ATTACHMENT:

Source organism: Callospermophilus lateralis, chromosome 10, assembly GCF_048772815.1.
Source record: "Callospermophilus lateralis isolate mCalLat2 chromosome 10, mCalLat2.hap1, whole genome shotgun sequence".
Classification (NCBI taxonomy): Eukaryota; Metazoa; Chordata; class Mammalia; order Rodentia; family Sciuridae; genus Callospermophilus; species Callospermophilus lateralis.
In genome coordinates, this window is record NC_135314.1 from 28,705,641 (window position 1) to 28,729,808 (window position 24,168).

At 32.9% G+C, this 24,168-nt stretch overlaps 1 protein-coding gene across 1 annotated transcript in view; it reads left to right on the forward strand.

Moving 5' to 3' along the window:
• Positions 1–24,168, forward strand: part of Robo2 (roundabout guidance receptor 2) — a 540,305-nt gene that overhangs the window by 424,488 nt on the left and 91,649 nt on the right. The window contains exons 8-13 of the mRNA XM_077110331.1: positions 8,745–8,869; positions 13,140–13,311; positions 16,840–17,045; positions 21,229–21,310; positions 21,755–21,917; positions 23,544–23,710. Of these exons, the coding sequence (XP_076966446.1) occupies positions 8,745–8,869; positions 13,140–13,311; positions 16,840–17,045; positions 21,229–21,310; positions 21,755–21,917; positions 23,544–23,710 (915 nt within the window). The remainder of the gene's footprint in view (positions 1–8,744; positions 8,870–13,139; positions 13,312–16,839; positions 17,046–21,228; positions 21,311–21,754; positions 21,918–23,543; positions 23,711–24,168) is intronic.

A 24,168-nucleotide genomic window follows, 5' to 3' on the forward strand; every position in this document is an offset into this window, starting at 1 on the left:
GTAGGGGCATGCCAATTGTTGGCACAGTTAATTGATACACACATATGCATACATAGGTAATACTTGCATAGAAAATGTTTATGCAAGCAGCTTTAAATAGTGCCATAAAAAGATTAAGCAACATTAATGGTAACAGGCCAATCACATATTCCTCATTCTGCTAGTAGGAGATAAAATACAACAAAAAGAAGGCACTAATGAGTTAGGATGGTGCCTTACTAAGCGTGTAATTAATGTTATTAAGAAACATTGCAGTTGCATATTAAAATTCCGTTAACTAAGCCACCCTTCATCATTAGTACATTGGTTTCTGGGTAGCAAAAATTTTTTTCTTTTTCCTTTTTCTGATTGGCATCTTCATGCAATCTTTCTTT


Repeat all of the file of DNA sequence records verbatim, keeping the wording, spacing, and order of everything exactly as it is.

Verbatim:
Source organism: Callospermophilus lateralis, chromosome 10, assembly GCF_048772815.1.
Source record: "Callospermophilus lateralis isolate mCalLat2 chromosome 10, mCalLat2.hap1, whole genome shotgun sequence".
Classification (NCBI taxonomy): Eukaryota; Metazoa; Chordata; class Mammalia; order Rodentia; family Sciuridae; genus Callospermophilus; species Callospermophilus lateralis.
In genome coordinates, this window is record NC_135314.1 from 28,705,641 (window position 1) to 28,729,808 (window position 24,168).

At 32.9% G+C, this 24,168-nt stretch overlaps 1 protein-coding gene across 1 annotated transcript in view; it reads left to right on the forward strand.

Moving 5' to 3' along the window:
• Positions 1–24,168, forward strand: part of Robo2 (roundabout guidance receptor 2) — a 540,305-nt gene that overhangs the window by 424,488 nt on the left and 91,649 nt on the right. The window contains exons 8-13 of the mRNA XM_077110331.1: positions 8,745–8,869; positions 13,140–13,311; positions 16,840–17,045; positions 21,229–21,310; positions 21,755–21,917; positions 23,544–23,710. Of these exons, the coding sequence (XP_076966446.1) occupies positions 8,745–8,869; positions 13,140–13,311; positions 16,840–17,045; positions 21,229–21,310; positions 21,755–21,917; positions 23,544–23,710 (915 nt within the window). The remainder of the gene's footprint in view (positions 1–8,744; positions 8,870–13,139; positions 13,312–16,839; positions 17,046–21,228; positions 21,311–21,754; positions 21,918–23,543; positions 23,711–24,168) is intronic.

A 24,168-nucleotide genomic window follows, 5' to 3' on the forward strand; every position in this document is an offset into this window, starting at 1 on the left:
GTAGGGGCATGCCAATTGTTGGCACAGTTAATTGATACACACATATGCATACATAGGTAATACTTGCATAGAAAATGTTTATGCAAGCAGCTTTAAATAGTGCCATAAAAAGATTAAGCAACATTAATGGTAACAGGCCAATCACATATTCCTCATTCTGCTAGTAGGAGATAAAATACAACAAAAAGAAGGCACTAATGAGTTAGGATGGTGCCTTACTAAGCGTGTAATTAATGTTATTAAGAAACATTGCAGTTGCATATTAAAATTCCGTTAACTAAGCCACCCTTCATCATTAGTACATTGGTTTCTGGGTAGCAAAAATTTTTTTCTTTTTCCTTTTTCTGATTGGCATCTTCATGCAATCTTTCTTT